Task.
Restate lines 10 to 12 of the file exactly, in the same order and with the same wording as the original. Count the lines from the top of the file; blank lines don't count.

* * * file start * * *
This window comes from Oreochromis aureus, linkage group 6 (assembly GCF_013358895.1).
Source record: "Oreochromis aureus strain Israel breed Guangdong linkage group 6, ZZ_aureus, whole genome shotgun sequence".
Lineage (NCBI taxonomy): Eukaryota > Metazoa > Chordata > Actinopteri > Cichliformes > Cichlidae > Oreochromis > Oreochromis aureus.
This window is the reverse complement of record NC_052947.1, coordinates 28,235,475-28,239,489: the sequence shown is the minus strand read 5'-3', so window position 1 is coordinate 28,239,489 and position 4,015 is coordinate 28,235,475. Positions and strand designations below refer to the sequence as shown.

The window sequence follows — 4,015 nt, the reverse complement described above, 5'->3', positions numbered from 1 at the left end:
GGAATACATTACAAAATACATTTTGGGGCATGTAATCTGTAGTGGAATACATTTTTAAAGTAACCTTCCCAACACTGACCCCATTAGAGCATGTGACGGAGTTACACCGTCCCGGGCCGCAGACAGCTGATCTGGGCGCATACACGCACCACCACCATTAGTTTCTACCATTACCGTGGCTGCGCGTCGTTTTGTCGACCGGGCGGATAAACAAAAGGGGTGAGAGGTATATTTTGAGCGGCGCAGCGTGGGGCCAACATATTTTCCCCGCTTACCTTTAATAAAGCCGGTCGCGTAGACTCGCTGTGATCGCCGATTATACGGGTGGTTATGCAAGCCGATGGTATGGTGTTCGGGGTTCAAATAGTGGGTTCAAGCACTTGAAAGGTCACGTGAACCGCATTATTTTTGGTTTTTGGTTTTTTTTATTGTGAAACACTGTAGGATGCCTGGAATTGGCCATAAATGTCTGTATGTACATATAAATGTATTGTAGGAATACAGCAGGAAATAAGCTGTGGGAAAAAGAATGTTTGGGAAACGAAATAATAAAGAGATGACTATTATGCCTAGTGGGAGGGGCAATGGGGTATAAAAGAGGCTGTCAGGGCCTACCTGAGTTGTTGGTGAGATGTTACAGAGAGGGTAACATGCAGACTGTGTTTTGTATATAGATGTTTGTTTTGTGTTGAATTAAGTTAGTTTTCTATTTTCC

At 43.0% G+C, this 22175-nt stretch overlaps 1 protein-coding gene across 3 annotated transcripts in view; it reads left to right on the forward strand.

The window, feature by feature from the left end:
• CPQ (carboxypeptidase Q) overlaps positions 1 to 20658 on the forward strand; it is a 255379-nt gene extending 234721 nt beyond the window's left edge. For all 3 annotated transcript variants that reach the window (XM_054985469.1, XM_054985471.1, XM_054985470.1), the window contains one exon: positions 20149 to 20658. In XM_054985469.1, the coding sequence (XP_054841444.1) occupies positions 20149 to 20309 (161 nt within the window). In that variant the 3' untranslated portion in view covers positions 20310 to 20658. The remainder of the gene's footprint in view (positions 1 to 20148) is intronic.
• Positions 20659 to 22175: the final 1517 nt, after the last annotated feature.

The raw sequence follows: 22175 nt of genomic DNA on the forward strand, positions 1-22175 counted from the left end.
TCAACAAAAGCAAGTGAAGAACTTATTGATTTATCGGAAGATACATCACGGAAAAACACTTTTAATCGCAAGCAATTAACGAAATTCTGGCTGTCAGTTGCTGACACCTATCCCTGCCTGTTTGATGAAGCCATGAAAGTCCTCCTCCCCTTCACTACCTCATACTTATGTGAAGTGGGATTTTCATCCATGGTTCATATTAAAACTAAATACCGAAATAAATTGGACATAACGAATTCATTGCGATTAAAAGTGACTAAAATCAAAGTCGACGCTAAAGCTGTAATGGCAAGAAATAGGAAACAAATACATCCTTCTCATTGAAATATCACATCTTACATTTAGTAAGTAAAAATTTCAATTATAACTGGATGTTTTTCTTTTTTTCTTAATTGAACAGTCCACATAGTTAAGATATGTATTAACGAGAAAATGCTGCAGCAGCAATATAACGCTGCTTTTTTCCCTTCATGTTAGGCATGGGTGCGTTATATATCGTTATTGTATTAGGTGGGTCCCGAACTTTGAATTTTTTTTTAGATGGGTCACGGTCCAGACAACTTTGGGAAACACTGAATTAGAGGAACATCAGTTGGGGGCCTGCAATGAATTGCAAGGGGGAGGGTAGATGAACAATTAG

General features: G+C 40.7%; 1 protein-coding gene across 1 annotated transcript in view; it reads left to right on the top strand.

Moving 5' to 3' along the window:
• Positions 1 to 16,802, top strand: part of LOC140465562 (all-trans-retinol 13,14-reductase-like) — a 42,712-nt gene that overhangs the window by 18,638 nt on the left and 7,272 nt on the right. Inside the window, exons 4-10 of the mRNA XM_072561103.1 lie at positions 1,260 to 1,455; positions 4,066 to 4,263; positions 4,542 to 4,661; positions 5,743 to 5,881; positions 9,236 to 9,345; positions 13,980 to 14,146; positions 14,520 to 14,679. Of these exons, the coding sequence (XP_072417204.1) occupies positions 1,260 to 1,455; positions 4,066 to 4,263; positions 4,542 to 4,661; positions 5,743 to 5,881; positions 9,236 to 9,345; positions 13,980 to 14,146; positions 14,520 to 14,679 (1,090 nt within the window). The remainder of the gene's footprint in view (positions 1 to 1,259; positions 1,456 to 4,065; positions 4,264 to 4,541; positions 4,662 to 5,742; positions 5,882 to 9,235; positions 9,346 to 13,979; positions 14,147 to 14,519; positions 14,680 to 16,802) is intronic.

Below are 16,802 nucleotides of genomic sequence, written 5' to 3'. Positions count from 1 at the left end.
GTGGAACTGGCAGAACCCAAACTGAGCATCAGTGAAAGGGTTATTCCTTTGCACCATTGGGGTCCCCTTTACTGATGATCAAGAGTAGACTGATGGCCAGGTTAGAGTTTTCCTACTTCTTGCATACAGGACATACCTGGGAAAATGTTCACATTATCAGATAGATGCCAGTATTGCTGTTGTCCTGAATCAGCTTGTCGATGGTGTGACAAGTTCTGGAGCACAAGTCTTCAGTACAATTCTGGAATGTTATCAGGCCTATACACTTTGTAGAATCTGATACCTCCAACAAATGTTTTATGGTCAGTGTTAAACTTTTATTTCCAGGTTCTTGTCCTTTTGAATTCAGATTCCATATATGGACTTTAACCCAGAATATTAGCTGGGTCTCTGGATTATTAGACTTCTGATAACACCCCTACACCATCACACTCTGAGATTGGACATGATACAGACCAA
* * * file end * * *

• Positions 20659 to 22175: the final 1517 nt, after the last annotated feature.

The raw sequence follows: 22175 nt of genomic DNA on the forward strand, positions 1-22175 counted from the left end.
TCAACAAAAGCAAGTGAAGAACTTATTGATTTATCGGAAGATACATCACGGAAAAACACTTTTAATCGCAAGCAATTAACGAAATTCTGGCTGTCAGTTGCTGACACCTATCCCTGCCTGTTTGATGAAGCCATGAAAGTCCTCCTCCCCTTCACTACCTCATACTTATGTGAAGTGGGATTTTCATCCATGGTTCATATTAAAACTAAATACCGAAATAAATTGGACATAACGAATTCATTGCGATTAAAAGTGACTAAAATCAAAGTCGACGCTAAAGCTGTAATGGCAAGAAATAGGAAACAAATACATCCTTCTCATTGAAATATCACATCTTACATTTAGTAAGTAAAAATTTCAATTATAACTGGATGTTTTTCTTTTTTTCTTAATTGAACAGTCCACATAGTTAAGATATGTATTAACGAGAAAATGCTGCAGCAGCAATATAACGCTGCTTTTTTCCCTTCATGTTAGGCATGGGTGCGTTATATATCGTTATTGTATTAGGTGGGTCCCGAACTTTGAATTTTTTTTTAGATGGGTCACGGTCCAGACAACTTTGGGAAACACTGAATTAGAGGAACATCAGTTGGGGGCCTGCAATGAATTGCAAGGGGGAGGGTAGATGAACAATTAG